Wednesday, July 14, 2010

In Perspective — A Rose By Any Other Name ...

By Rodney Hays

This week as I was perusing the Internet -- The Source of All Truth -- for porn ... er ... I mean news, I ran into a story about baby names.

According to the article I read (or had my assistant read aloud to me), there are eight countries that have pretty strict naming laws when it comes to children. I thought this was very interesting coming from a country where naming laws are pretty much non-existent, especially in Hollywood and the NFL.

In Germany you have to be able to determine the gender of a baby from the name. That means names like Carrie, Jackie, Jordan, Morgan, Alex and Sue.

Okay, so most of the time Sue is a girl's name, but if Johnny Cash can write a song about a Boy Named Sue, then it is possible.

Also in Germany, the office of vital statistics, the Standesanmt, has the final say on whether a name will work or not. You can appeal their decision, but each appeal comes with a fee. And if you continue to lose on appeal, the state names your child Joe Bob.

In 1982, Sweden passed a law to keep regular folks from giving their children noble names.

The story said several changes have been made to the law since then. But "the part of the law referencing first names reads: 'First names shall not be approved if they can cause offense or can be supposed to cause discomfort for the one using it, or names which for some obvious reason are not suitable as a first name.'"

This is a good rule that we here in America should probably embrace, names that cause offense or discomfort happens far too often here in the United States. A good law like that would prevent children from being named Apple and Onyx and Dick Cheney.

In Japan, one given name and one surname are chosen for babies, except for the imperial family, who only receive given names. This is another good rule for keeping names short and allowing kids to learn to spell their own full names sometime before their 17th birthday.

Denmark has a nice pre-approved list for people to choose from. Parents can choose from a list of only 7,000 pre-approved names, some for girls, some for boys.

"If you want to name your child something that isn't on the list, you have to get special permission from your local church, and the name is then reviewed by governmental officials," the article said.

Your church has to approve the name. Huh? That must be why names like Anus, Pluto and Monkey have all been rejected as names in Denmark.

New Zealand is also on the list of being picky with names.

The article said New Zealand's Births, Deaths, and Marriages Registration Act of 1995 restricts names that "might cause offence to a reasonable person; or [...] is unreasonably long; or without adequate justification, [...] is, includes, or resembles, an official title or rank."

Some names have been rejected, of course. A few of those names are: Stallion, Yeah Detroit, Fish and Chips, Twisty Poi, Keenan Got Lucy, Sex Fruit, Satan, and Adolf Hitler.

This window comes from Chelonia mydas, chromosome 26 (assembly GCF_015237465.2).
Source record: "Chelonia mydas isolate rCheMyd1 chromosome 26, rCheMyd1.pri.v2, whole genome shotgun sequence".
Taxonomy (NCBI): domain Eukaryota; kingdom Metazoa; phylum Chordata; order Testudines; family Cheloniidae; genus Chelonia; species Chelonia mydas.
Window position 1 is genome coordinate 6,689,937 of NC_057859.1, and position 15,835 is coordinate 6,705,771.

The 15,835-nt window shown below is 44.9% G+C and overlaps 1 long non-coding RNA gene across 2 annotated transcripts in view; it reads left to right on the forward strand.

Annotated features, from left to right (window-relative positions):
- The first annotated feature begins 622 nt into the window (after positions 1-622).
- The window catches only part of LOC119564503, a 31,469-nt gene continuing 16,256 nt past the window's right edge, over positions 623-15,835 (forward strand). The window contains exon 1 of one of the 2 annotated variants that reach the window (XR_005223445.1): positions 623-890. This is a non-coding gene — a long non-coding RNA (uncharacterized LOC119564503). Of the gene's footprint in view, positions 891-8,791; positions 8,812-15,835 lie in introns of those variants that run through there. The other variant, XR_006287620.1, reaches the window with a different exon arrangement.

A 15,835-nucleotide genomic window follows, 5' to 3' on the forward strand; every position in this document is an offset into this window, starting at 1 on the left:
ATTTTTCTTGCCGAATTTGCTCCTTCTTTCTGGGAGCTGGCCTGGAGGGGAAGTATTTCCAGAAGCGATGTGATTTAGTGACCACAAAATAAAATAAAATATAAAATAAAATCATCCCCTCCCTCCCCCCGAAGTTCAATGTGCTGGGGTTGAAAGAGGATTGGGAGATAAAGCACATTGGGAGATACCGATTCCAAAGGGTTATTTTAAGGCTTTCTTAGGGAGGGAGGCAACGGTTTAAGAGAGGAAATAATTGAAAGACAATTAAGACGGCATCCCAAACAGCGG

Adolf Hitler is not a name you see much anymore at all. I would venture a guess that most people with the last name Hitler, if there are any, steer clear of Adolf for a first name. I don't think I know anybody with the first name Adolf, unless you count the Coors guy, and I don't know him personally. I also don't know anybody with the last name Hitler, which would be odd with any first name, even Michaelangelo.

The good folks of New Zealand have allowed a few crazy names like Benson and Hedges (for a set of twins), Midnight Chardonnay, Number 16 Bus Shelter and Violence.

China makes choosing a baby name very simple, the name is based on the "ability of computer scanners to read those names on a national identification card," the story said. The government asks parents to use names that are easy to read.

Parents can also not use characters that cannot be represented on the computer keyboard. There are more than 70,000 Chinese characters but only 13,000 can be typed from a computer keyboard.

Okay, how big must Chinese keyboards be to type 13,000 characters? They must take up entire desks in China. Your computer desktop is literally your computer desktop over there.

I like names like former Dallas Maverick great Wang XuXu, current Houston Rocket Yao Ming and Chinese gymnast Dong Fangxiao.

Actually Chinese parents are very good at naming their children. They just aren't very good at keeping up with their ages when it comes time for the Olympics.

I realize that Americans would struggle with laws for naming children. With stringent laws we would never have really cool names for rappers -- Lil' Wayne, Lil' Kim, Gucci Mane, Chingy, Flo Rida and Puff Daddy.

If we had these laws, we wouldn't have cool football player names like Ocho Cinco, TJ Houshmandzadeh, Amani Toomer, Dick Butkis and Peyton Manning.

And don't even get me started on the NBA (I'm looking at you Nene).

But I am glad I live in the greatest country on earth where children's names are only limited by the imagination of their parents and number of keys on the keyboard.

If you are looking for creative names for your child, you might think about Rabbit, Kei$ha, Jack Bauer and Adolf Coors.

Might want to check on the legality on some of those.

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